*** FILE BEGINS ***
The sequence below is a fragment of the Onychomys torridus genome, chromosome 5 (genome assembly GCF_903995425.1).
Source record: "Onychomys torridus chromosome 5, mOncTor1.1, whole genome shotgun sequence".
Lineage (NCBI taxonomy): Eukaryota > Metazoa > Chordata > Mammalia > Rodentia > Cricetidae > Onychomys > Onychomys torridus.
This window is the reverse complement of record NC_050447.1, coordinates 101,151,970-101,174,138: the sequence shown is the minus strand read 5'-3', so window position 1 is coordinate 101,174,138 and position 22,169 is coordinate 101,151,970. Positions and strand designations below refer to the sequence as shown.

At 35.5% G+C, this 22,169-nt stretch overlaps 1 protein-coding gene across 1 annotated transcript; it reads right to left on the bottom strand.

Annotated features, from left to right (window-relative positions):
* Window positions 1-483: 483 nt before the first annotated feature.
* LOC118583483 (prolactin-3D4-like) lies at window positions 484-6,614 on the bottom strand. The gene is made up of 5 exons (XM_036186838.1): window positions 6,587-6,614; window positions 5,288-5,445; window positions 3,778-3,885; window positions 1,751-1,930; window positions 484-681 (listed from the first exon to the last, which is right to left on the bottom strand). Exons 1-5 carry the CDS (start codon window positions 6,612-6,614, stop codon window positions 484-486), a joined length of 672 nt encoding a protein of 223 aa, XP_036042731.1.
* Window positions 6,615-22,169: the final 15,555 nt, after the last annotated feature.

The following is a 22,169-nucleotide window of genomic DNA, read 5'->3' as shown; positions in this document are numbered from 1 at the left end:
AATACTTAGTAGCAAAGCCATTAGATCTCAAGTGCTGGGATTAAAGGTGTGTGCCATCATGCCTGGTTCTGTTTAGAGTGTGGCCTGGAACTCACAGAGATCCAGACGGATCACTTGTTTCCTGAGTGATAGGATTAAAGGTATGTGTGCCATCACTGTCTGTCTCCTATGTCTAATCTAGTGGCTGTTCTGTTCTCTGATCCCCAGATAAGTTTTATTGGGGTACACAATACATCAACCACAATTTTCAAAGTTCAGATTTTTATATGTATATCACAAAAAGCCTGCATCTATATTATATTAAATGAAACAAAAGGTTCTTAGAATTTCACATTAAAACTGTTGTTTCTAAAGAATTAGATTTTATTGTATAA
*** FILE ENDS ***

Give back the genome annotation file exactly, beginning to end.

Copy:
The sequence below is a fragment of the Onychomys torridus genome, chromosome 5 (genome assembly GCF_903995425.1).
Source record: "Onychomys torridus chromosome 5, mOncTor1.1, whole genome shotgun sequence".
Lineage (NCBI taxonomy): Eukaryota > Metazoa > Chordata > Mammalia > Rodentia > Cricetidae > Onychomys > Onychomys torridus.
This window is the reverse complement of record NC_050447.1, coordinates 101,151,970-101,174,138: the sequence shown is the minus strand read 5'-3', so window position 1 is coordinate 101,174,138 and position 22,169 is coordinate 101,151,970. Positions and strand designations below refer to the sequence as shown.

At 35.5% G+C, this 22,169-nt stretch overlaps 1 protein-coding gene across 1 annotated transcript; it reads right to left on the bottom strand.

Annotated features, from left to right (window-relative positions):
* Window positions 1-483: 483 nt before the first annotated feature.
* LOC118583483 (prolactin-3D4-like) lies at window positions 484-6,614 on the bottom strand. The gene is made up of 5 exons (XM_036186838.1): window positions 6,587-6,614; window positions 5,288-5,445; window positions 3,778-3,885; window positions 1,751-1,930; window positions 484-681 (listed from the first exon to the last, which is right to left on the bottom strand). Exons 1-5 carry the CDS (start codon window positions 6,612-6,614, stop codon window positions 484-486), a joined length of 672 nt encoding a protein of 223 aa, XP_036042731.1.
* Window positions 6,615-22,169: the final 15,555 nt, after the last annotated feature.

The following is a 22,169-nucleotide window of genomic DNA, read 5'->3' as shown; positions in this document are numbered from 1 at the left end:
AATACTTAGTAGCAAAGCCATTAGATCTCAAGTGCTGGGATTAAAGGTGTGTGCCATCATGCCTGGTTCTGTTTAGAGTGTGGCCTGGAACTCACAGAGATCCAGACGGATCACTTGTTTCCTGAGTGATAGGATTAAAGGTATGTGTGCCATCACTGTCTGTCTCCTATGTCTAATCTAGTGGCTGTTCTGTTCTCTGATCCCCAGATAAGTTTTATTGGGGTACACAATACATCAACCACAATTTTCAAAGTTCAGATTTTTATATGTATATCACAAAAAGCCTGCATCTATATTATATTAAATGAAACAAAAGGTTCTTAGAATTTCACATTAAAACTGTTGTTTCTAAAGAATTAGATTTTATTGTATAA